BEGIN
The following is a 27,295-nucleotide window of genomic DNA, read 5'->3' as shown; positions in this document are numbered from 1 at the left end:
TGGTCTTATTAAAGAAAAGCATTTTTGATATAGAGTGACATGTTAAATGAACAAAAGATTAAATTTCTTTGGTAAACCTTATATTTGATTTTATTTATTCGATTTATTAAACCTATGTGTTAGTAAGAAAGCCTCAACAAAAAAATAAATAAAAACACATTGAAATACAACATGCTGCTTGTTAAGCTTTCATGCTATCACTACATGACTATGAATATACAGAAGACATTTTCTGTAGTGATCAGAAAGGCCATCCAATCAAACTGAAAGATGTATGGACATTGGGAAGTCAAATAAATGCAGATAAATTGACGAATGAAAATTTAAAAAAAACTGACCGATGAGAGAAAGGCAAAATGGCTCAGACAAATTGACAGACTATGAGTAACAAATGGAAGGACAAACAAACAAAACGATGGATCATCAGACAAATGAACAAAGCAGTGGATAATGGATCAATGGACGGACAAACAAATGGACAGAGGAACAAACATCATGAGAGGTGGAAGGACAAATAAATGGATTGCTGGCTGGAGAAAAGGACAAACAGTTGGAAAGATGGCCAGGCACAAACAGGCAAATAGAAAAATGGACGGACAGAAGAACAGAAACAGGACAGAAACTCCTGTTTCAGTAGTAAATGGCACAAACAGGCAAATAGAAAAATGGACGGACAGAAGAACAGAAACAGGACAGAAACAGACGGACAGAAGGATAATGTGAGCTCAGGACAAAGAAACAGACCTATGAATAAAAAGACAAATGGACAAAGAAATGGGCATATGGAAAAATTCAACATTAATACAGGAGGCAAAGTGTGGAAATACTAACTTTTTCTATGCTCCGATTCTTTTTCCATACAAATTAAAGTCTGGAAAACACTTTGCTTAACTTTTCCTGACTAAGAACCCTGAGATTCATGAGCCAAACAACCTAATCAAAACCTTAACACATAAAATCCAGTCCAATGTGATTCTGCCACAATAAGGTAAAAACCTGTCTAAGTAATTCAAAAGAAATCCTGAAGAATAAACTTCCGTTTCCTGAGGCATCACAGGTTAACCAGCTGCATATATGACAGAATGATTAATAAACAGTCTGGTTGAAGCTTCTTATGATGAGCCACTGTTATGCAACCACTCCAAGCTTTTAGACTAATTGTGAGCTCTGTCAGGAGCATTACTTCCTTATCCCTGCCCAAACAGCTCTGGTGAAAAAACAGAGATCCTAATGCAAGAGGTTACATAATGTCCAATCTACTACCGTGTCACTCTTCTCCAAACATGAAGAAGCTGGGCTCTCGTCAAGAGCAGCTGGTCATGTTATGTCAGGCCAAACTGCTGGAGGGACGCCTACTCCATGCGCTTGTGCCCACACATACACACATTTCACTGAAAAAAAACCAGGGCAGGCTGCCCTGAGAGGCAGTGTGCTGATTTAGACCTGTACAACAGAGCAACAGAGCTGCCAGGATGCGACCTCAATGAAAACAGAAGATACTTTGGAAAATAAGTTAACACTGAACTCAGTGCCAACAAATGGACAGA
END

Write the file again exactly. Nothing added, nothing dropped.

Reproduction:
The following is a 27,295-nucleotide window of genomic DNA, read 5'->3' as shown; positions in this document are numbered from 1 at the left end:
TGGTCTTATTAAAGAAAAGCATTTTTGATATAGAGTGACATGTTAAATGAACAAAAGATTAAATTTCTTTGGTAAACCTTATATTTGATTTTATTTATTCGATTTATTAAACCTATGTGTTAGTAAGAAAGCCTCAACAAAAAAATAAATAAAAACACATTGAAATACAACATGCTGCTTGTTAAGCTTTCATGCTATCACTACATGACTATGAATATACAGAAGACATTTTCTGTAGTGATCAGAAAGGCCATCCAATCAAACTGAAAGATGTATGGACATTGGGAAGTCAAATAAATGCAGATAAATTGACGAATGAAAATTTAAAAAAAACTGACCGATGAGAGAAAGGCAAAATGGCTCAGACAAATTGACAGACTATGAGTAACAAATGGAAGGACAAACAAACAAAACGATGGATCATCAGACAAATGAACAAAGCAGTGGATAATGGATCAATGGACGGACAAACAAATGGACAGAGGAACAAACATCATGAGAGGTGGAAGGACAAATAAATGGATTGCTGGCTGGAGAAAAGGACAAACAGTTGGAAAGATGGCCAGGCACAAACAGGCAAATAGAAAAATGGACGGACAGAAGAACAGAAACAGGACAGAAACTCCTGTTTCAGTAGTAAATGGCACAAACAGGCAAATAGAAAAATGGACGGACAGAAGAACAGAAACAGGACAGAAACAGACGGACAGAAGGATAATGTGAGCTCAGGACAAAGAAACAGACCTATGAATAAAAAGACAAATGGACAAAGAAATGGGCATATGGAAAAATTCAACATTAATACAGGAGGCAAAGTGTGGAAATACTAACTTTTTCTATGCTCCGATTCTTTTTCCATACAAATTAAAGTCTGGAAAACACTTTGCTTAACTTTTCCTGACTAAGAACCCTGAGATTCATGAGCCAAACAACCTAATCAAAACCTTAACACATAAAATCCAGTCCAATGTGATTCTGCCACAATAAGGTAAAAACCTGTCTAAGTAATTCAAAAGAAATCCTGAAGAATAAACTTCCGTTTCCTGAGGCATCACAGGTTAACCAGCTGCATATATGACAGAATGATTAATAAACAGTCTGGTTGAAGCTTCTTATGATGAGCCACTGTTATGCAACCACTCCAAGCTTTTAGACTAATTGTGAGCTCTGTCAGGAGCATTACTTCCTTATCCCTGCCCAAACAGCTCTGGTGAAAAAACAGAGATCCTAATGCAAGAGGTTACATAATGTCCAATCTACTACCGTGTCACTCTTCTCCAAACATGAAGAAGCTGGGCTCTCGTCAAGAGCAGCTGGTCATGTTATGTCAGGCCAAACTGCTGGAGGGACGCCTACTCCATGCGCTTGTGCCCACACATACACACATTTCACTGAAAAAAAACCAGGGCAGGCTGCCCTGAGAGGCAGTGTGCTGATTTAGACCTGTACAACAGAGCAACAGAGCTGCCAGGATGCGACCTCAATGAAAACAGAAGATACTTTGGAAAATAAGTTAACACTGAACTCAGTGCCAACAAATGGACAGA